In a post one week ago, “The ideological opposition to biological truth,” I argued that sexual dimorphism for body size (difference between men and women) in humans is most likely explained by sexual selection, and that it also reflects behavioral differences between males and females: males compete for females, and greater size and strength give males an advantage. That competition results from females—in many species, not just ours—being a “scarce” resource for males, since the number of males capable of breeding far exceeds the number of females who cannot breed because they’re tending offspring or in gestation. This disparity can be categorized in two ways:
- The behavioral operational sex ratio: the ratio of sexually active males to fertilizable females at a given time. This is about 11.7 in humans!
- The physiological operational sex ratio, the same ratio but for all individuals capable of reproducing (rather than those actually engaged in mate-hunting). This is about 8.6 in humans.
The ratios are greater in some primates (gorillas have values of about 84!), but if they’re greater than 1, there’s room for sexual selection, since there are more males seeking females than there are females available as mates. This itself is one bit of evidence for the operation of sexual selection in humans.
Now how the sexual selection actually operated in our ancestors is not perfectly clear. Some of it, as the data suggest, involves male-male competition: fights between males to control females, as we witness in gorillas, deer, and elephant seals. Females are more or less constrained to mate with the winning males. Or females may prefer to mate with the biggest and strongest males, for those males may protect their offspring—and hence the female’s genes—better than do smaller, weaker males. (This gives an evolutionary advantage to those females who can discern and choose the best males.)
Both of these factors can, of course, work at the same time, and there are other more arcane forms of sexual selection I won’t mention, including other signs in males of “good genes”. But any sexual-selection scenario goes along with a difference in sexual behavior, explaining why, even today, males are more promiscuous and willing to mate than are the choosier females.
A further possibility is that there could be an ecological distinction between males and females, with males hunting, and thus needing size and strength, while females do gathering (presumably females don’t have time to hunt because they’re rearing children). That doesn’t involve sexual selection, but it also fails to explain all the data, like the correlation between sexual dimorphism and polygyny within humans, and the fact that in our primate relatives there’s not only the same correlation among species, but no palpable division of labor among males and females. It also doesn’t explain the existence of traits like beards, lower voices, or same-sex aggression among human males but not females. Nevertheless, there’s no reason why several forces couldn’t work together to cause men to have evolved larger body size and increased musculature (as well as other features) in our ancestors. But surely sexual selection is one, for the evidence below fits no other hypothesis.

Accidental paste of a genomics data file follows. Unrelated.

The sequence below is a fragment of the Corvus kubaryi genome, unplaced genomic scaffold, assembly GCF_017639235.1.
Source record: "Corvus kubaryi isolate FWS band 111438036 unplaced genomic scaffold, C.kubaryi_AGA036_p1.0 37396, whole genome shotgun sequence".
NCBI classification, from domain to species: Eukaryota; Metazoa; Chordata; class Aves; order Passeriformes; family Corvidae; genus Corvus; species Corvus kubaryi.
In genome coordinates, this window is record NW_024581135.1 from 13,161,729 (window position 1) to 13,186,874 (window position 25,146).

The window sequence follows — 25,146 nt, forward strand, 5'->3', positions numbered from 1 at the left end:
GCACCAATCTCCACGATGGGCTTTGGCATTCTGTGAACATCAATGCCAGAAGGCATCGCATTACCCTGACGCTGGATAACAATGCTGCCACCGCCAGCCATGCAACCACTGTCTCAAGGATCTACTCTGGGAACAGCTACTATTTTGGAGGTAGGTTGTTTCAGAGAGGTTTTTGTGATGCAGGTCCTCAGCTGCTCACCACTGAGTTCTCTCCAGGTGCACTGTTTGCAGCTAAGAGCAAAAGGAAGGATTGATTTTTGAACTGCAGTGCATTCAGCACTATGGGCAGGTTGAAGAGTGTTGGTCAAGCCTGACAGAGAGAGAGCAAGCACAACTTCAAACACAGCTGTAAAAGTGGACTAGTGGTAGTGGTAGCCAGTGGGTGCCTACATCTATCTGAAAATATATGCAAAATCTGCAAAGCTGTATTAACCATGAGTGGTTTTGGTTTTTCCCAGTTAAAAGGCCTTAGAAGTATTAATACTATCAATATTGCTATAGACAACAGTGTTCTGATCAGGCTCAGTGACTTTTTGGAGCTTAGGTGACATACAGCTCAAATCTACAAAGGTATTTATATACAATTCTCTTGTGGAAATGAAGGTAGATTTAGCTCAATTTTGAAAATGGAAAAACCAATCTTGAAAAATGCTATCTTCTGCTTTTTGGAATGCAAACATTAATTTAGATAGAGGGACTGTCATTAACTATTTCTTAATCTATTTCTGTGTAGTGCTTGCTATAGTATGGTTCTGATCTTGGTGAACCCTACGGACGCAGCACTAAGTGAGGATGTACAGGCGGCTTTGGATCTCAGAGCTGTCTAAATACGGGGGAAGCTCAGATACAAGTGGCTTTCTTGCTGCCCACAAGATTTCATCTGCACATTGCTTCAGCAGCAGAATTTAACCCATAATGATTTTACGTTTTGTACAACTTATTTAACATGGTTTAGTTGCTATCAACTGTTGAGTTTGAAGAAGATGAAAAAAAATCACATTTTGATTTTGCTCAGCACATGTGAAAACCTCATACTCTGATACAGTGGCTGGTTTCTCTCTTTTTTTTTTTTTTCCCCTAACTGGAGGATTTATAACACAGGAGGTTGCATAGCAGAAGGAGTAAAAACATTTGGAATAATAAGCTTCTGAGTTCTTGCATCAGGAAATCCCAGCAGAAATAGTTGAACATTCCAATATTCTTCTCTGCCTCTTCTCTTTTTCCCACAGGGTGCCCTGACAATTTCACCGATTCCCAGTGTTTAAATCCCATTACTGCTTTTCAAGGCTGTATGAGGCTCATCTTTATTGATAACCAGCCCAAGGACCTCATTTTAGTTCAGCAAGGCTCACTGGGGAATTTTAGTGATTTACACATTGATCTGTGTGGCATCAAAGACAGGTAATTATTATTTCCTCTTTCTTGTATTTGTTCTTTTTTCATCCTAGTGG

As I noted, these relatively uncontroversial ideas about sexual selection (not mine, actually; they’re the conventional wisdom among evolutionists beginning with Darwin), was challenged by Holly Dunsworth, an associate professor of anthropology at the University of Rhode Island, on her website. Dunsworth, who called my theory (supported by lots of data cited in my original post) a “story”, offers her own speculations, which really are a story because they lack empirical support and don’t explain a lot of observations. Here’s what she said:
It’s not that Jerry Coyne’s facts aren’t necessarily facts, or whatever. It’s that this point of view is too simple and is obviously biased toward some stories, ignoring others. And this particular one he shares in this post has been the same old story for a long long time.
What about the other side of the body size sexual dimorphism story?
What about the women?
Selection could well be the reason they stop growing before men and why they end up having smaller bodies than men, on average.
Perhaps men can make babies while growing, but perhaps women can’t. Energetically, metabolically. So reproduction wins over growth. We reach sexual maturity and stop growing. Is that just a coincidence?
Why doesn’t this (and other tales) fit alongside the big-aggressive-males-take-all explanation for sexual dimorphism? #evolution
But as I noted in the piece she criticized, selection on females—through either evolution of female preference or on differential ecological roles between the sexes—could affect sexual dimorphism. But Dunsworth conveniently ignored that bit. Her criticisms were echoed by an article by Jesse Singal in New York Magazine, which claimed, as did Dunsworth, that I was offering mere “stories”—unevidenced speculation. Singal said this:
In Dunsworth’s view, all she is asking for is some nuance and, well, skepticism. “People love to boil complex processes down to their preferred (intentional or not) story,” she wrote, “with some in leading roles and others completely absent, and we don’t have to take that anymore.” Her tweeted example about growth nicely captures this: It could be that Coyne’s aggressiveness story leaves out important details about why men are bigger than women, or fails to explain certain aspects about that differences. Overall, it certainly seems like people are quicker to latch onto evo-psych stories that reinforce certain views of men and women.
That last sentence is a veiled accusation that my piece was sexist. I reject that completely.
As I noted in part I of this response, neither Singal nor Dunsworth appreciated that I have a long published history of criticizing “just-so” stories in evolutionary psychology. I don’t like unevidenced speculation when it’s promoted as truth. But the sexual selection theory for human sexual dimorphism is supported by a lot of evidence. It is manifestly not a mere “just-so” story. In my original piece I adduced this evidence (revised slightly):